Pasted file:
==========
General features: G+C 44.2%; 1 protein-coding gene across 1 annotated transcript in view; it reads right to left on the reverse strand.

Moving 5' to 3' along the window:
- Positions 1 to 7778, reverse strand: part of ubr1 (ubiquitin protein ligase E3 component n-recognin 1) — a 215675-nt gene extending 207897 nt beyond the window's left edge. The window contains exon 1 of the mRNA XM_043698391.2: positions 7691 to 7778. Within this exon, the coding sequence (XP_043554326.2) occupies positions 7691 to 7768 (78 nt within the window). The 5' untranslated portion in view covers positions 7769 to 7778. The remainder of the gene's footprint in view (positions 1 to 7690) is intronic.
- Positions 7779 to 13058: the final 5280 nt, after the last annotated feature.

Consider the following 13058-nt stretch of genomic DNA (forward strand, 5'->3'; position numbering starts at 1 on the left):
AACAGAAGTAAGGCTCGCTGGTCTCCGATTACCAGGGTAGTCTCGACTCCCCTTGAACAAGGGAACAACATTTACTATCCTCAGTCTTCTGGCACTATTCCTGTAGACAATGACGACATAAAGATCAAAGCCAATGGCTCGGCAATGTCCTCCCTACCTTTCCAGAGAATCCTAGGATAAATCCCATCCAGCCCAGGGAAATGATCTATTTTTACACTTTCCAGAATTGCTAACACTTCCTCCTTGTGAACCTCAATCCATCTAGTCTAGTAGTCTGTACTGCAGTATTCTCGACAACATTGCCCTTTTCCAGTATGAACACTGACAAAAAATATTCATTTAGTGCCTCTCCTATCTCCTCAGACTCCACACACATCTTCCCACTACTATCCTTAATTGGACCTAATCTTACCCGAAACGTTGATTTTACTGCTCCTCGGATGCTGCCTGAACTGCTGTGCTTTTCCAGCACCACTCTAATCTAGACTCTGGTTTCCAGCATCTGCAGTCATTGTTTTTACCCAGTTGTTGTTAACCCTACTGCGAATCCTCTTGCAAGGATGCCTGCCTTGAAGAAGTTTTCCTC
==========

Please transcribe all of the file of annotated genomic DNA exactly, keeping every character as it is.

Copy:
General features: G+C 44.2%; 1 protein-coding gene across 1 annotated transcript in view; it reads right to left on the reverse strand.

Moving 5' to 3' along the window:
- Positions 1 to 7778, reverse strand: part of ubr1 (ubiquitin protein ligase E3 component n-recognin 1) — a 215675-nt gene extending 207897 nt beyond the window's left edge. The window contains exon 1 of the mRNA XM_043698391.2: positions 7691 to 7778. Within this exon, the coding sequence (XP_043554326.2) occupies positions 7691 to 7768 (78 nt within the window). The 5' untranslated portion in view covers positions 7769 to 7778. The remainder of the gene's footprint in view (positions 1 to 7690) is intronic.
- Positions 7779 to 13058: the final 5280 nt, after the last annotated feature.

Consider the following 13058-nt stretch of genomic DNA (forward strand, 5'->3'; position numbering starts at 1 on the left):
AACAGAAGTAAGGCTCGCTGGTCTCCGATTACCAGGGTAGTCTCGACTCCCCTTGAACAAGGGAACAACATTTACTATCCTCAGTCTTCTGGCACTATTCCTGTAGACAATGACGACATAAAGATCAAAGCCAATGGCTCGGCAATGTCCTCCCTACCTTTCCAGAGAATCCTAGGATAAATCCCATCCAGCCCAGGGAAATGATCTATTTTTACACTTTCCAGAATTGCTAACACTTCCTCCTTGTGAACCTCAATCCATCTAGTCTAGTAGTCTGTACTGCAGTATTCTCGACAACATTGCCCTTTTCCAGTATGAACACTGACAAAAAATATTCATTTAGTGCCTCTCCTATCTCCTCAGACTCCACACACATCTTCCCACTACTATCCTTAATTGGACCTAATCTTACCCGAAACGTTGATTTTACTGCTCCTCGGATGCTGCCTGAACTGCTGTGCTTTTCCAGCACCACTCTAATCTAGACTCTGGTTTCCAGCATCTGCAGTCATTGTTTTTACCCAGTTGTTGTTAACCCTACTGCGAATCCTCTTGCAAGGATGCCTGCCTTGAAGAAGTTTTCCTC